Snelslow Plantation bowl barrow

Overview

Heritage Category: Scheduled Monument

List Entry Number: 1008056

Date first listed: 23-Mar-1971

Date of most recent amendment: 03-Dec-1993

Map

Ordnance survey map of Snelslow Plantation bowl barrow
© Crown Copyright and database right 2018. All rights reserved. Ordnance Survey Licence number 100024900.
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Location

The building or site itself may lie within the boundary of more than one authority.

County: Derbyshire

District: High Peak (District Authority)

Parish: Peak Forest

National Park: PEAK DISTRICT

National Grid Reference: SK 11889 79424

Summary

Legacy Record - This information may be included in the List Entry Details.

Reasons for Designation

Bowl barrows, the most numerous form of round barrow, are funerary monuments dating from the Late Neolithic period to the Late Bronze Age, with most examples belonging to the period 2400-1500 BC. They were constructed as earthen or rubble mounds, sometimes ditched, which covered single or multiple burials. They occur either in isolation or grouped as cemeteries and often acted as a focus for burials in later periods. Often superficially similar, although differing widely in size, they exhibit regional variations in form and a diversity of burial practices. There are over 10,000 surviving bowl barrows recorded nationally (many more have already been destroyed), occurring across most of lowland Britain. Often occupying prominent locations, they are a major historic element in the modern landscape and their considerable variation of form and longevity as a monument type provide important information on the diversity of beliefs and social organisations amongst early prehistoric communities. They are particularly representative of their period and a substantial proportion of surviving examples are considered worthy of protection.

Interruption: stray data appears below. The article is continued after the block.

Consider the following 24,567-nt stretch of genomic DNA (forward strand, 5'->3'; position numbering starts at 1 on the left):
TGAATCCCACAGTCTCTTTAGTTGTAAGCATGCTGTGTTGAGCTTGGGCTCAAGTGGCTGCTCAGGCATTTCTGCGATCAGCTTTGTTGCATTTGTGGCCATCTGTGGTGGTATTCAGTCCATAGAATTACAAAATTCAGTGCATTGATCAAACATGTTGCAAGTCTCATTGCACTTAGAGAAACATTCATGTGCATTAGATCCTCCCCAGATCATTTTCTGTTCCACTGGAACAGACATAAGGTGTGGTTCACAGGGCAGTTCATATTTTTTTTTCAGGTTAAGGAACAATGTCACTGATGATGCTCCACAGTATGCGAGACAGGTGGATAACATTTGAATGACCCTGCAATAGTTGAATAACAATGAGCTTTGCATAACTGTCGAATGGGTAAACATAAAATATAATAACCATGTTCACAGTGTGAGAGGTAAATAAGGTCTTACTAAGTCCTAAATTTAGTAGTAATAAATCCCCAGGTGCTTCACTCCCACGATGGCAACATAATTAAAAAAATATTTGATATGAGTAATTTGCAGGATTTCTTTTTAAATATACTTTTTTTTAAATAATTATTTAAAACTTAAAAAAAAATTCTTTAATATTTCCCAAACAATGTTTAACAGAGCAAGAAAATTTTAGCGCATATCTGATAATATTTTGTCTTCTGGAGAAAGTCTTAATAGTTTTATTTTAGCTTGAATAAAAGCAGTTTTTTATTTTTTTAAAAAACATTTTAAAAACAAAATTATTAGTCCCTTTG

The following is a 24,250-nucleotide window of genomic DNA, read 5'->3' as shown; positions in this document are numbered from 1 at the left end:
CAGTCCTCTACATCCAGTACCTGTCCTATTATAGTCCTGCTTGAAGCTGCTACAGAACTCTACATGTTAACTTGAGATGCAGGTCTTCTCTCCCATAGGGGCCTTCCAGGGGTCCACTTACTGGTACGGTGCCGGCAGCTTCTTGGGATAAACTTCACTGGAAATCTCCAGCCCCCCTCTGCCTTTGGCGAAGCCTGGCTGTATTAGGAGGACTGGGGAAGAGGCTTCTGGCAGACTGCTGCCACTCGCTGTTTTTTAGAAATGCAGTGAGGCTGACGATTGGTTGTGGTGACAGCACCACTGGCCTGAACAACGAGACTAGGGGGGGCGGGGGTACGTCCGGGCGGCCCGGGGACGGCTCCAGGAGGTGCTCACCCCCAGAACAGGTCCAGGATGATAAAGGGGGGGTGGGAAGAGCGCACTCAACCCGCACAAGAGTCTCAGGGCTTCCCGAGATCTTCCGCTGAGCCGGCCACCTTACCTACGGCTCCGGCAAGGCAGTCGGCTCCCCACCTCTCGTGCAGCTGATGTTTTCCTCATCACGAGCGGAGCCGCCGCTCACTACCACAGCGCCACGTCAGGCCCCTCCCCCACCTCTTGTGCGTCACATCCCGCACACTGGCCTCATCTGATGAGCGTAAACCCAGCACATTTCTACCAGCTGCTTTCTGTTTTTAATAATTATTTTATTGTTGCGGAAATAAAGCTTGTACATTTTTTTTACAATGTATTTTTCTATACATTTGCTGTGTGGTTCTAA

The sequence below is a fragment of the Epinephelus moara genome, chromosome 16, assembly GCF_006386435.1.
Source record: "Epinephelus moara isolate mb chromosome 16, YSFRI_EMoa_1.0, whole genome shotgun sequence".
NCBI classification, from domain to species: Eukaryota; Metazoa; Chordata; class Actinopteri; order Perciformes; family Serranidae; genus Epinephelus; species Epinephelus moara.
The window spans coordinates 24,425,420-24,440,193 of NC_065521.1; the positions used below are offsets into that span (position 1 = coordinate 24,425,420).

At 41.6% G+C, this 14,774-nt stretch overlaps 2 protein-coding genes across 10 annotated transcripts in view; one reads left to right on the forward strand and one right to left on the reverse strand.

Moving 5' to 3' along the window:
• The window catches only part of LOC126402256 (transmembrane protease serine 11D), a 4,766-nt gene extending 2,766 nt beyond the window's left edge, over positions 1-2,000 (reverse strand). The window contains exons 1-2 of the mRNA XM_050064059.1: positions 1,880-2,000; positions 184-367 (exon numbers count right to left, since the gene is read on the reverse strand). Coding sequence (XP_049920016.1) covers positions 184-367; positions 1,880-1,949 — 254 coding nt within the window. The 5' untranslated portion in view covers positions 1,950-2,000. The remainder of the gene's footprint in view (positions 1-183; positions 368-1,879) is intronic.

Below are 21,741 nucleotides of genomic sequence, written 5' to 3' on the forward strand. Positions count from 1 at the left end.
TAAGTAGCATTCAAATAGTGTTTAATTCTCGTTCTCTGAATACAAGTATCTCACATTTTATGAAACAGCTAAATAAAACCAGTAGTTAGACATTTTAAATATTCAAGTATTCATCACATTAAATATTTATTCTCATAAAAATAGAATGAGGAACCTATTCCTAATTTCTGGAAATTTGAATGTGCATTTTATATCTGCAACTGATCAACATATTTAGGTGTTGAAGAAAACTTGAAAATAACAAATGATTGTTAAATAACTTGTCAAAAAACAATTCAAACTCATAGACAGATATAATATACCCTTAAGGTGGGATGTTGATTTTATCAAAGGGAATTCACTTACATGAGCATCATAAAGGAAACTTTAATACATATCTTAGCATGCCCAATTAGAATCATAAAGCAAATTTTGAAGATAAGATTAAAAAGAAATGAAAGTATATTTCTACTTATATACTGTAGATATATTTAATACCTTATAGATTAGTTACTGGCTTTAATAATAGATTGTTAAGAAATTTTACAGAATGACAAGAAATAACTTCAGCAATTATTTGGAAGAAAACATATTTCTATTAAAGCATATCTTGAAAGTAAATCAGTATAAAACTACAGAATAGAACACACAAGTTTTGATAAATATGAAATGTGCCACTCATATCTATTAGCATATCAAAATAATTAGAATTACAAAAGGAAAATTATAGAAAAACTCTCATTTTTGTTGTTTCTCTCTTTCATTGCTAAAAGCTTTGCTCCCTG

Only the centre of Snelslow Plantation bowl barrow has been disturbed by excavation and further significant archaeological remains will survive in the unexcavated areas of the monument and on the old land surface underneath.

History

Legacy Record - This information may be included in the List Entry Details.

Details

Snelslow Plantation is in the north-west uplands of the limestone plateau of Derbyshire. The monument is a bowl barrow including a sub-circular mound measuring 16m by 12m and standing c.1.75m high. A partial excavation of the barrow was carried out by Marsden in 1971 when it was found that the large earthen barrow concealed a smaller central limestone cairn with a height of 0.6m and a diameter of 5m. This cairn covered a layer of clay beneath which were the remains of a crouched inhumation in addition to a second disturbed inhumation and some burnt human bone indicative of a cremation burial. Numerous flint artefacts were also found within the cairn whilst above it, inserted into the earth mound, was found the extended skeleton of a child. The latter was a secondary burial and indicates the later re-use of the barrow. The primary remains date the monument to the Bronze Age.

MAP EXTRACT The site of the monument is shown on the attached map extract. It includes a 2 metre boundary around the archaeological features, considered to be essential for the monument's support and preservation.

Legacy

The contents of this record have been generated from a legacy data system.

Legacy System number: 23258

Legacy System: RSM

Sources

Books and journals
Barnatt, J, The Peak District Barrow Survey (1989), (1989)
Barnatt, J, The Peak District Barrow Survey (1989), (1989)
Marsden, B M, The Burial Mounds of Derbyshire , (1977), 85
Marsden, B, 'Derbyshire Archaeological Journal' in The Excavation of Snel's Low and Lean Low Round Cairns, Derbys., , Vol. 96, (1976), 5

End of official listing